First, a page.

Contact: Conner Drigotas, 844.293.1001, firstname.lastname@example.org
March 30, 2016, HARRISBURG, Pa.—The Pennsylvania State Education Association (PSEA) is headed for a constitutional showdown over due process violations. For years, the largest teachers’ union in the state has been coercing its religious objectors to send their money to union-approved charities and has refused arbitration.
This week, U.S. District Court Judge John E. Jones, III, rejected the union’s attempt to dismiss a lawsuit filed by the Fairness Center on behalf of Linda Misja, a public schoolteacher and religious objector to forced unionism. The suit challenges the union for refusing to let Misja direct the equivalent of her union “fair share fee” to a pro-life charity.
The court said the “vague” religious objector statute the union uses “is primed to run headlong into a confrontation with the Due Process Clause of the Fourteenth Amendment.”
“I’m glad the court agrees with me that unions should not be able to bully teachers who object to unionism for religious reasons,” commented Misja, who teachers French in Apollo-Ridge School District. “I have the right to use my hard-earned money to support my beliefs, even if they contradict the union’s agenda.”
Notably, Judge Jones’ also expanded civil rights protections available to government employees, finding that, in this case, public sector unions are “state actor[s]” and must afford constitutional protections to public employees.
“For too long, government unions have coopted state and local governments to force money and support from public employees,” stated David Osborne, president and general counsel of the Fairness Center. “Judge Jones’ order says that if a union uses the power of the government to make people join and participate, the courts must protect the constitutional rights of government employees from union intimidation.”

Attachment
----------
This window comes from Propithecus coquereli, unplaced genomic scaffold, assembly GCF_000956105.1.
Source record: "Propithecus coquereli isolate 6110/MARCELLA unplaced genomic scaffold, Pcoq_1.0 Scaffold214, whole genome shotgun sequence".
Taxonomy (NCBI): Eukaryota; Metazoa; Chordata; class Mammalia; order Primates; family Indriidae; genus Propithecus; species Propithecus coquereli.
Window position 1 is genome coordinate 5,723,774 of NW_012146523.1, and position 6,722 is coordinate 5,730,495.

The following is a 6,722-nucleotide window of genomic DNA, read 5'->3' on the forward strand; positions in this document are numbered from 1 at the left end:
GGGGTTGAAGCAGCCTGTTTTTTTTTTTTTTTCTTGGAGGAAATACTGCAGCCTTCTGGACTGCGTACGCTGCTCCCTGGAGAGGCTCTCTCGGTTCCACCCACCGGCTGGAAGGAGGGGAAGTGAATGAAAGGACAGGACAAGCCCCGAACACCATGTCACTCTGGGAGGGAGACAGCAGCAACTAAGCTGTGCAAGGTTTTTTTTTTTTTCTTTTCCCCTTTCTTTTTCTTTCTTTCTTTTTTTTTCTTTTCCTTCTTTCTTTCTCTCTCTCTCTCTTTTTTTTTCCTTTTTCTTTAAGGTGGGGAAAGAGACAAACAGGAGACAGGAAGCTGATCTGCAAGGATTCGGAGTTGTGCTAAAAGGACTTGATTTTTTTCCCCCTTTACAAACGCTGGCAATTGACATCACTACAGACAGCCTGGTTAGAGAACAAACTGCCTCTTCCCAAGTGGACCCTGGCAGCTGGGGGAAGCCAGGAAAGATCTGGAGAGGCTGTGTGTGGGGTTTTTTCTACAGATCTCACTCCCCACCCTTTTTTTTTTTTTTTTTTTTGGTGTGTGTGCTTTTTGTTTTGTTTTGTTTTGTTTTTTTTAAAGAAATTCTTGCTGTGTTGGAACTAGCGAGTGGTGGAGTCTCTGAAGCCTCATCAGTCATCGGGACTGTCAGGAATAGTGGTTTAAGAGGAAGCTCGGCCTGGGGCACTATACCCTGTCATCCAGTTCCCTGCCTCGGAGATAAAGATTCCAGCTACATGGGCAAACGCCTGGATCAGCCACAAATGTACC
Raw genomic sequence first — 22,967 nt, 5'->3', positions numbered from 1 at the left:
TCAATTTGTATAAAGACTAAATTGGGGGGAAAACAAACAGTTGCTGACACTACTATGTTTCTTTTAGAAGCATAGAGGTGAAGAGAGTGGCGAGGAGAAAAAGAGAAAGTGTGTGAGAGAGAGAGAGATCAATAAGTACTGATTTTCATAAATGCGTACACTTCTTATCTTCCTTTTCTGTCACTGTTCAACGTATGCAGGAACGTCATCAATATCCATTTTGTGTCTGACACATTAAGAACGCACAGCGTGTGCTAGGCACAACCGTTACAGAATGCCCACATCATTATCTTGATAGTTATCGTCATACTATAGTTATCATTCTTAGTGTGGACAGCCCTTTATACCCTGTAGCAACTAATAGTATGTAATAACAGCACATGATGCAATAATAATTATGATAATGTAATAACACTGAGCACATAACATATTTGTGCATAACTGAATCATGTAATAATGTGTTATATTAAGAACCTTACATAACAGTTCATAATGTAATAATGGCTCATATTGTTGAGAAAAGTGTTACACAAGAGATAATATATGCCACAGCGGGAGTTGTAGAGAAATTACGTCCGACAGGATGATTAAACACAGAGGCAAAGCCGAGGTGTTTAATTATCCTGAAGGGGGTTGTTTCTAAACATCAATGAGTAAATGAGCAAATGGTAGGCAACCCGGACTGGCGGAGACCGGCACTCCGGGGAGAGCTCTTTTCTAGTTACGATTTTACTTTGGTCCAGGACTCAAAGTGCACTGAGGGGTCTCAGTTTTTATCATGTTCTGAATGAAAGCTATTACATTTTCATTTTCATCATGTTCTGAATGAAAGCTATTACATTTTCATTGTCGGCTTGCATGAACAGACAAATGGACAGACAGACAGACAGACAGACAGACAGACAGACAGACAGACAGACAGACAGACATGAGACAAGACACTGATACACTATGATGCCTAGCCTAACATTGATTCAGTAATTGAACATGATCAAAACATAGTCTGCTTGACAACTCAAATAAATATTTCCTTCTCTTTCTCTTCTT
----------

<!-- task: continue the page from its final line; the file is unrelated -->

Misja is a devout Catholic, but the PSEA rejected her chosen charity, a non-religious, pro-life pregnancy center, because it would “further [her] religious beliefs.” Instead, the union has been holding her money in escrow for more than three years, pressuring her to back a charity that supports the union’s ideology—even recommending that Misja send her money to a pregnancy center that supports abortion.
In his order, Judge Jones pointed to Jane Ladley and Chris Meier v. Pennsylvania State Education Association—a similar, pending case brought by the Fairness Center in 2014 in Lancaster County Court. The judge in that case also rejected PSEA’s attempt to have the case dismissed, noting a possible solution would be adding a “reasonableness” requirement to the statute.
Judge Jones implied the state court may wish to revisit the core constitutional issue of due process, as no mechanism exists for resolving disputes between the union and religious objectors.
“This is a major step forward for Linda and for all Pennsylvania teachers,” stated David Osborne. “Union leaders are demanding teachers conform to their ideology—even trying to control the charities they support. Both state and federal courts have now confirmed the PSEA’s arbitrary requirements don’t pass muster. We look forward to defending Linda, Jane, and Chris against unaccountable union leaders as these cases move forward.”
Click here for more information on this case.
David Osborne is available for comment today. Please contact Conner Drigotas, 844.293.1001, email@example.com to schedule an interview.
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The Fairness Center is a nonprofit, public interest law firm offering free legal services to those facing unjust treatment from public employee union leaders. For more information visit www.FairnessCenter.org.